UNITED NATIONS — In the hours after Tropical Cyclone Nargis ravaged Myanmar, U.N. officials tried to call the country's top leader to offer help. For several days, they got no answer and wondered whether Senior Gen. Than Shwe had gone into hiding, or even fled the storm-battered country.
Finally, the real reason became clear: Than Shwe didn't really want their help.
A combination of superstition, intimidation and isolation has kept him and a coterie of hard-nosed generals in power here for 16 years. The 75-year-old Than Shwe has presided with an iron fist over a military regime that has been more successful at nurturing its power than its people, purging rivals and putting down uprisings.
Usually, the senior general takes counsel only from his fortunetellers, whom he talks to first thing every morning, diplomats say.
The cyclone's winds changed the landscape of Myanmar, also known as Burma, and some now wonder whether a change in the government is also in store. Few think it will come quickly or easily.
Than Shwe's shuffling, bulldog appearance belies a formidable tactician canny enough to court regional powers as a balance to the perceived threats of the West, astute enough to sign cease-fires with 17 insurgent groups to prevent a common front, and cruel enough to brutally crack down on Buddhist monks leading peaceful protests last year.
The senior general regards himself as a modern king, the rightful heir of the ancient Burmese rulers and someone who should not be questioned, said Priscilla Clapp, the U.S. chief of mission in Myanmar from 1999 to 2002.
"Whenever he left the country, foreign diplomats had to go to the airport and line up on one side of the red carpet," she said. "He expects everyone to bow down to him."
Myanmar officials seem to have as little sway over Than Shwe as outside leaders do, Clapp said. "Even people close to him, even some of the generals under his patronage, say they don't really know him," she said.
To ordinary Myanmar citizens, he is even more of a mystery. Most people under his rule have never heard his voice -- only his words read by newscasters on state TV and radio. On the rare occasions he ventures out, he rides in armored Land Cruisers with dark, mirrored windows.
A week after the cyclone swept the Irrawaddy River delta, Than Shwe made his first appearance -- not to comfort the victims of the country's worst storm in living memory, but to vote on a referendum enshrining the government's power.
Instead of reassuring people that he was in control, the TV footage of him shakily walking to the ballot box with an aide at his elbow reinforced rumors that he is seriously ill, exiled activists said.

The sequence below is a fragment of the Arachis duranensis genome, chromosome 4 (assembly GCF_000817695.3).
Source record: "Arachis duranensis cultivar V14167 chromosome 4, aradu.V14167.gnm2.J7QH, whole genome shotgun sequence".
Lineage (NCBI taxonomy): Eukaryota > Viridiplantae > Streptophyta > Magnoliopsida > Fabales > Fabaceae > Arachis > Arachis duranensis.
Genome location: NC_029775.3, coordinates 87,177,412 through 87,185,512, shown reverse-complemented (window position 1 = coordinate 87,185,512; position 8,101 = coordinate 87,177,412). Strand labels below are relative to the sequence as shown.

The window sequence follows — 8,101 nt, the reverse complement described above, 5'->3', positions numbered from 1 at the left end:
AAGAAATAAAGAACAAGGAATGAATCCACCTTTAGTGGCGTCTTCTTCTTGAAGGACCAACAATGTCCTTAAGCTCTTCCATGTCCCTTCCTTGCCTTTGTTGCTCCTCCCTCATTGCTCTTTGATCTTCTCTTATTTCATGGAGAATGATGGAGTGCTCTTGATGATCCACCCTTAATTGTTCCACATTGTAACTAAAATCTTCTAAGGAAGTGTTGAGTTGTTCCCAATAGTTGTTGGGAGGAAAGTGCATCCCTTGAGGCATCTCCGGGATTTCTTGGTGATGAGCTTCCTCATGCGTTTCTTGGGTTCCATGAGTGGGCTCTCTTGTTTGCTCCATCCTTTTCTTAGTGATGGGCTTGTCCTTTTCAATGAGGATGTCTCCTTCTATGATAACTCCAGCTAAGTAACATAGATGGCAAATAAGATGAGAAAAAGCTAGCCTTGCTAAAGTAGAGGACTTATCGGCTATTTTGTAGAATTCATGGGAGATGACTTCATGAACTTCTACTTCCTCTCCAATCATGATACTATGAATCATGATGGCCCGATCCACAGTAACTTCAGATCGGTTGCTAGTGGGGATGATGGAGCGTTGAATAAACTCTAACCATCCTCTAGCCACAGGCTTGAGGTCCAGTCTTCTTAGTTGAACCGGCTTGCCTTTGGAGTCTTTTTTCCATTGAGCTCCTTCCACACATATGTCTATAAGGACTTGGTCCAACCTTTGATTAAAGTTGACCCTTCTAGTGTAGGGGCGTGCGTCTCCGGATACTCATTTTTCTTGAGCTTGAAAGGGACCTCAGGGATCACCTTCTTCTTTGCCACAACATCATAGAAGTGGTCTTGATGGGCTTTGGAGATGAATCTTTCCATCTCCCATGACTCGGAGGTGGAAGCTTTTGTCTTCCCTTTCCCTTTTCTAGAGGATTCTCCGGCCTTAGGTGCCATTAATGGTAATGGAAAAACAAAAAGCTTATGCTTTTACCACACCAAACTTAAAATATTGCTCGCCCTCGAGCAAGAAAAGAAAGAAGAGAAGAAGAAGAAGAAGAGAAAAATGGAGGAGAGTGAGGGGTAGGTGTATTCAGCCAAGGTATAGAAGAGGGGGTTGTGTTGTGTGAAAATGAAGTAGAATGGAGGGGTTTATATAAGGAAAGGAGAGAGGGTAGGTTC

The images also captured the core reasons behind Than Shwe's compulsive grip on power. With several top rulers in failing health and a constitutional redistribution of power underway, the regime is in a fragile generational and structural transition, which makes the leadership extremely wary about any challenge or change from outside or below.
When then-Prime Minister Khin Nyunt seemed too willing to negotiate with the opposition in 2004, Than Shwe sentenced him to 44 years in jail and removed 3,000 affiliated officials, diplomats and United Nations officials said.
Several hundred monks and protesters remain in jail after September's protests, including someone who had been spotted on a video handing water to the monks, according to an internal U.N. report.
The person who seems to ruffle the general and his compatriots the most is opposition leader Aung San Suu Kyi. After her National League for Democracy party won the 1990 election, the regime rejected the results and she was jailed. She has been in prison or detention for 12 of the last 18 years, and the new constitution specifically bars her from public office.
In a 2005 meeting between then-U.N. Secretary-General Kofi Annan and Than Shwe in Jakarta, Indonesia, Annan mentioned her name.
"The generals and staff all closed their notebooks, stood in unison and walked out the door," said Steve Stedman, the then-assistant secretary-general, who was at the meeting. "It was one of the most bizarre things I have ever seen and left me thinking that these people really are out of touch with the rest of the world."
Than Shwe does pay close attention to the stars. His astrologers predicted that a disaster would befall the city of Yangon. So in November 2005, he moved the seat of government from there. It now resides in a mountain hamlet known as Naypyidaw, "abode of kings."
Safe in the hills from the cyclone that ravaged Yangon and the southern delta region, the general may feel all the more invincible.
"Don't underestimate him," said Leon de Riedmatten, who lived in Yangon for seven years while working for the Red Cross and later as a mediator. "The people around him are all terrified."